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Mike Luptak Of Dlala Nje On Recasting Business Roles

When he decided to start Dlala Nje, Mike Luptak was venturing far outside his comfort zone. Now he is encouraging other companies to do the same thing, uncovering a goldmine of untapped potential in the process.

GG van Rooyen




Vital Stats

  • Player: Michal Luptak
  • Company: Dlala Nje
  • Established: 2012
  • Contact: 

A few years ago, Michal ‘Loopy’ Luptak was working at one of the most prestigious accounting firms in the country. He was young and driven, but he was struggling to invest fully in his chosen career. It just didn’t feel right.

So, Luptak made the brave decision to change his life. He moved into Ponte Tower and started offering tours of the infamous building and the surrounding Hillbrow area.

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The tour business has been running for almost three years now, and Dlala Nje recently started offering a new kind of tour — one that aims to assist companies in addressing issues within their organisational cultures.

What do you offer companies?

Simply put, we assist companies to alter the entrenched roles and beliefs that so often exist within large organisations.

We’ve assisted Nando’s, for example, in initiating people into the company culture — giving overseas members of the company insight into South Africa and what life is like here.

And how do you do this?

We provide what we call an ‘immersive experience’. We strip a group of company representatives of all their possessions, give them a small amount of money, and send them into the city.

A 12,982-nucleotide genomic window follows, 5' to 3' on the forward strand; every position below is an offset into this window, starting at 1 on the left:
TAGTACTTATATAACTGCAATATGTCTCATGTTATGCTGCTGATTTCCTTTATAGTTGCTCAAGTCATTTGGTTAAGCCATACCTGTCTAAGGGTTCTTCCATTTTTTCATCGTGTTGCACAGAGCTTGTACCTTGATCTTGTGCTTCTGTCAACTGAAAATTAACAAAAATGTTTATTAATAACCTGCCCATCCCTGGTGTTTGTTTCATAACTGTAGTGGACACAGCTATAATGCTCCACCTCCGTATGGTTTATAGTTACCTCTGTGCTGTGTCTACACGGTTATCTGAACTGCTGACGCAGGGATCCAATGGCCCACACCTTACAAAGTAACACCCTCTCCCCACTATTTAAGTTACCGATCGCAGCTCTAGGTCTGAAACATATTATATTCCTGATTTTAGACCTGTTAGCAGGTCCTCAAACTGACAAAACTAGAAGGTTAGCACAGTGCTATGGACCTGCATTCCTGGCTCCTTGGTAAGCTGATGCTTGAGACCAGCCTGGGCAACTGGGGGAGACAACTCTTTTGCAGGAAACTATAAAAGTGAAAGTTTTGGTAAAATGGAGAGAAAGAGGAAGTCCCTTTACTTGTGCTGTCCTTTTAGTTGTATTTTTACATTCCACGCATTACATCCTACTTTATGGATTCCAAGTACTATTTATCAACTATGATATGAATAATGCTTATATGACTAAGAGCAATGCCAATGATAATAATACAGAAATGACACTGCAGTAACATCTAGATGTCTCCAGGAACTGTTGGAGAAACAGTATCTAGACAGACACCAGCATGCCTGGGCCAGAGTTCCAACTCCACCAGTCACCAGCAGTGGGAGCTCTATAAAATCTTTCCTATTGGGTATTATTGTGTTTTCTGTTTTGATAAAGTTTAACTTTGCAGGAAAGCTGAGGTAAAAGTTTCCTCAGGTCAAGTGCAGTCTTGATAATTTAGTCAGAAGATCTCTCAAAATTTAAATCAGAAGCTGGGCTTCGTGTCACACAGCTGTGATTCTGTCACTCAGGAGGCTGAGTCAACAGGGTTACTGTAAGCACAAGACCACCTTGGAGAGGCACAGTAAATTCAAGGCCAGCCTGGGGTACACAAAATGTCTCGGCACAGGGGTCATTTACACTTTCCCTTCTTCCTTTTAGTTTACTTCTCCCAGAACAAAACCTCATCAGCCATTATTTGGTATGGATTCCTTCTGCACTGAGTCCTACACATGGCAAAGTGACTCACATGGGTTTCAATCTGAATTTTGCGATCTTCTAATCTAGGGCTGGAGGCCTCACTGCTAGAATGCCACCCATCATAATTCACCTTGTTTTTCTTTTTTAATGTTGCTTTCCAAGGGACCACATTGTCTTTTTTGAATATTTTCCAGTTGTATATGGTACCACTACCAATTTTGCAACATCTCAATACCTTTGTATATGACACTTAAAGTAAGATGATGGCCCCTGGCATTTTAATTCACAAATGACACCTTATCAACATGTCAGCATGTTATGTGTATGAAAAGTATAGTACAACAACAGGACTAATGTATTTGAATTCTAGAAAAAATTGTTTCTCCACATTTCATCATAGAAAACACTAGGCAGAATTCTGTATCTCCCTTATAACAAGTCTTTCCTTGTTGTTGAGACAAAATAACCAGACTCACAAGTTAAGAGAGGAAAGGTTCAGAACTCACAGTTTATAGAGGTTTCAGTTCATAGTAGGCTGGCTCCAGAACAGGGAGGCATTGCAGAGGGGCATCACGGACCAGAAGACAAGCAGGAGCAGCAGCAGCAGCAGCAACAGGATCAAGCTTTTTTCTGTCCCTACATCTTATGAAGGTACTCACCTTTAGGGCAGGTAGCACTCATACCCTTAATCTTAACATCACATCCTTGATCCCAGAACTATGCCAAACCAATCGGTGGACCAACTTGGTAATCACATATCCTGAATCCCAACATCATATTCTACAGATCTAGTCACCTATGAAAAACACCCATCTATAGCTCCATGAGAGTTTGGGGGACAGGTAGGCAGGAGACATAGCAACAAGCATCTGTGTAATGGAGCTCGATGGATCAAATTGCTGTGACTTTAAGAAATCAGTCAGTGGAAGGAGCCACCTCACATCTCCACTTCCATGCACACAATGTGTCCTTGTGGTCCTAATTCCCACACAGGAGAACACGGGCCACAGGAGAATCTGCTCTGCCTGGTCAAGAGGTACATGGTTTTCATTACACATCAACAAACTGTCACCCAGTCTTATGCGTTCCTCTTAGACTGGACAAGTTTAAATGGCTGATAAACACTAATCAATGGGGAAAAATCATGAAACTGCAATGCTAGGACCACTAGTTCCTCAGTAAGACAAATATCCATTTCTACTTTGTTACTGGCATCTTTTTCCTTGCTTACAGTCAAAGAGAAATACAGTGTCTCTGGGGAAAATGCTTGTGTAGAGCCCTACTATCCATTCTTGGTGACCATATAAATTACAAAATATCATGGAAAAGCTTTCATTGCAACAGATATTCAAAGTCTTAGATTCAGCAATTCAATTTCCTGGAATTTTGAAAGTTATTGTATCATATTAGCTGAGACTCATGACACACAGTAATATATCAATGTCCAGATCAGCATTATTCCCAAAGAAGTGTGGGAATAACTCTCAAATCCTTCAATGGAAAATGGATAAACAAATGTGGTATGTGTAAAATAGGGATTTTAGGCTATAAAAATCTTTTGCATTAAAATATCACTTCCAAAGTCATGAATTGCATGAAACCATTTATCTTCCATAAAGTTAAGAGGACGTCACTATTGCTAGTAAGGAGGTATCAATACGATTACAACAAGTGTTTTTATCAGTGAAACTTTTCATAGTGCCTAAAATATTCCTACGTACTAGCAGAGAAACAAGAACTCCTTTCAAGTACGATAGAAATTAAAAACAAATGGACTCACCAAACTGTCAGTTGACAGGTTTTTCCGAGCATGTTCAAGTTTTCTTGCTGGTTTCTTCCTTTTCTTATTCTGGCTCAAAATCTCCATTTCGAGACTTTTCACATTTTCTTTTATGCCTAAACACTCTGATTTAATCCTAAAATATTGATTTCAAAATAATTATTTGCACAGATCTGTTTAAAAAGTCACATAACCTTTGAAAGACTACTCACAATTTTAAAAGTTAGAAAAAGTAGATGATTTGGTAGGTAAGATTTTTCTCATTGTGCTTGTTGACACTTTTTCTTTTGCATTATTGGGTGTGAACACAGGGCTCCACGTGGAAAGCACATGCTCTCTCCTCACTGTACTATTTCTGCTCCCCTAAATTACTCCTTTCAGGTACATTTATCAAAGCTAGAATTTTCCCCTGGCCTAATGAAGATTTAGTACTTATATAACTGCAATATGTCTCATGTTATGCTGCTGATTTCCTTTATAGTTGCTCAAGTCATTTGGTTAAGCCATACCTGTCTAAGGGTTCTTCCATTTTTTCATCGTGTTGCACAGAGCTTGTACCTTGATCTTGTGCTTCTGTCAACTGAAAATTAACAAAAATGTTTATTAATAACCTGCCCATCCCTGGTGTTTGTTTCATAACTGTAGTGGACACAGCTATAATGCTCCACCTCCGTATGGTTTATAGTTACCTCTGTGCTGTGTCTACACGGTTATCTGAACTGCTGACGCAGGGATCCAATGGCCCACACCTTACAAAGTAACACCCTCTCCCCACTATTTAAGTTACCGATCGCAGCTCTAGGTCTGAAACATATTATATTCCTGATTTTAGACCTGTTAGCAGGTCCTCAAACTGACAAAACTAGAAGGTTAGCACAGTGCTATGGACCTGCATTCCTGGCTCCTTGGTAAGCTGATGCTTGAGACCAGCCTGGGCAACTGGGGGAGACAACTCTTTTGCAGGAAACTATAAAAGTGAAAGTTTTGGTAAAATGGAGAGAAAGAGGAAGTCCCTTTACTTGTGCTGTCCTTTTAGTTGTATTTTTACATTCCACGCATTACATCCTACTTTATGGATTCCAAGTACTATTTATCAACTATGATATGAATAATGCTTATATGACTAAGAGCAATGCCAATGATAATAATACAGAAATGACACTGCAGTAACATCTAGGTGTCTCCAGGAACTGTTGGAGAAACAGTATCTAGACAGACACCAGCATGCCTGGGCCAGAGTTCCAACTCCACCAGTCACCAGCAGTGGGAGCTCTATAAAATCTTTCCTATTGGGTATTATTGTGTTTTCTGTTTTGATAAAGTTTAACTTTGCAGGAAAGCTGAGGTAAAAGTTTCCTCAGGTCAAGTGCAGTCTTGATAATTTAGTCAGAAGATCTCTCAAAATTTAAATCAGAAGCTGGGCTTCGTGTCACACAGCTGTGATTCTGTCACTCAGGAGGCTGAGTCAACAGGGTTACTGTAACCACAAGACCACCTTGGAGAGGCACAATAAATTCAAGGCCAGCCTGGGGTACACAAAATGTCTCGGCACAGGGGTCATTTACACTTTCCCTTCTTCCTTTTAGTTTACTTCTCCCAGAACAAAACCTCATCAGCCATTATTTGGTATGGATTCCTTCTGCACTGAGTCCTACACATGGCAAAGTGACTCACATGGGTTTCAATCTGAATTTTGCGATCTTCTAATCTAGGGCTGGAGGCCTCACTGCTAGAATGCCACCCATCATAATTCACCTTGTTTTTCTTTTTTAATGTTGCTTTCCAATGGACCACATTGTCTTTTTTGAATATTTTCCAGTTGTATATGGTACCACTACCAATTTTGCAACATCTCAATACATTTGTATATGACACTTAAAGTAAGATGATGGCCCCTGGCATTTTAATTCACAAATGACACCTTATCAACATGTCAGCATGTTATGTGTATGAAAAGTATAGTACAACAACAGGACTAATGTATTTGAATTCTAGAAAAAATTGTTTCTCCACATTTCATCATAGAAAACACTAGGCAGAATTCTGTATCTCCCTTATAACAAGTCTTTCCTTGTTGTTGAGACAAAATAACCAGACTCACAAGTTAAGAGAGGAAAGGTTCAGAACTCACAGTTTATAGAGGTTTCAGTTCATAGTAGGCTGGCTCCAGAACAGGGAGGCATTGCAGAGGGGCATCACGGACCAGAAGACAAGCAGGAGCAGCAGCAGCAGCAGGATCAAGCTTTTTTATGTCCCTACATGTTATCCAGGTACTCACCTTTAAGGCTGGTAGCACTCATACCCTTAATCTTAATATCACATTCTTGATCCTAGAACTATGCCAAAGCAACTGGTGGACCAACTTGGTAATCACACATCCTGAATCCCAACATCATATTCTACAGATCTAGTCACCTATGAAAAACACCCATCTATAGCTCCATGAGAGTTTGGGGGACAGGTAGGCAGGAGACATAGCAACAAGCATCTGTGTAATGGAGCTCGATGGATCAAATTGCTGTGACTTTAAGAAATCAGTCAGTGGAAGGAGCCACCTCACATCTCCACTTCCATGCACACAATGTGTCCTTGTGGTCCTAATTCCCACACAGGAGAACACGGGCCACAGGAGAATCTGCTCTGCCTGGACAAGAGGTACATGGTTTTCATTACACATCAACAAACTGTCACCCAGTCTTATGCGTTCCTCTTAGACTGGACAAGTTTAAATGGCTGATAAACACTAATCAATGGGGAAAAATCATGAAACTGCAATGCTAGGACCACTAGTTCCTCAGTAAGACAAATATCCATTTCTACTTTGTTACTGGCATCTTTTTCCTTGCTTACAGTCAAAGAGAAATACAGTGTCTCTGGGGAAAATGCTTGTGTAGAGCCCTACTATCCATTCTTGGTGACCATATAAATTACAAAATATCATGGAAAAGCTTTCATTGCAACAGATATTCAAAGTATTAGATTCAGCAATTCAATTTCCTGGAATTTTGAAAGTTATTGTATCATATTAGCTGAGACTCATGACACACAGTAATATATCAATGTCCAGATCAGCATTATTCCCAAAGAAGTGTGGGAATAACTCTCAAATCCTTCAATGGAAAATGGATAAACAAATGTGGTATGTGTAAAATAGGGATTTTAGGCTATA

They are then given a list of tasks that they need to complete. For example, they will be dropped off at Bree Street with R9 each, and told to get to Yeoville.

What is the aim of this?


The aim is to take a group of people out of their comfort zones and recast them in different roles. For instance, the MD or CEO of a large company might have no idea how to catch a taxi from Bree Street to Yeoville, but a cleaner or receptionist might know exactly how to do it, since they have to do it daily just to get to work.

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What do participants take away from the experience?

Hopefully, they realise that roles within a company are too tightly defined. Many companies have wonderful resources that they never tap into.

Not only does this sort of experience allow employees to engage on a very different level, but it also reveals those individuals with great potential that isn’t being tapped.

When I worked as an accountant, I wasn’t happy. I’m a people person — I need to interact with people — but my job wasn’t allowing me to do that. I wasn’t given a client-facing role at all.

I just sat behind my desk and worked. Had I been allowed to fulfil a role that was better aligned with my personality and interests, I might not have left that job.

Companies need to make sure that the right people are in the right roles. You could have a wonderful employee with loads of potential who’s not performing for the sole reason that he or she isn’t in the right position. Put people in the right role, and they flourish.

How does the experience change the views of management?

Apart from the above, those in management roles tend to gain a greater understanding of the difficulties that employees have to deal with daily. Many people are ignorant about how public transport works in South Africa. This kind of experience offers some much-needed insight.

It is a humbling experience, spending some time in an area such as Hillbrow. Seeing what people have to go through really fosters compassion.

How does a tour change the employer/employee relationship?


Employees feel much more appreciated after this kind of experience. They feel more like a complete person in the eyes of the employer.

It’s an important lesson for companies: If you truly invest in the lives of employees, you won’t lose them. Employees care about more than money — they want to work for a company that cares about them.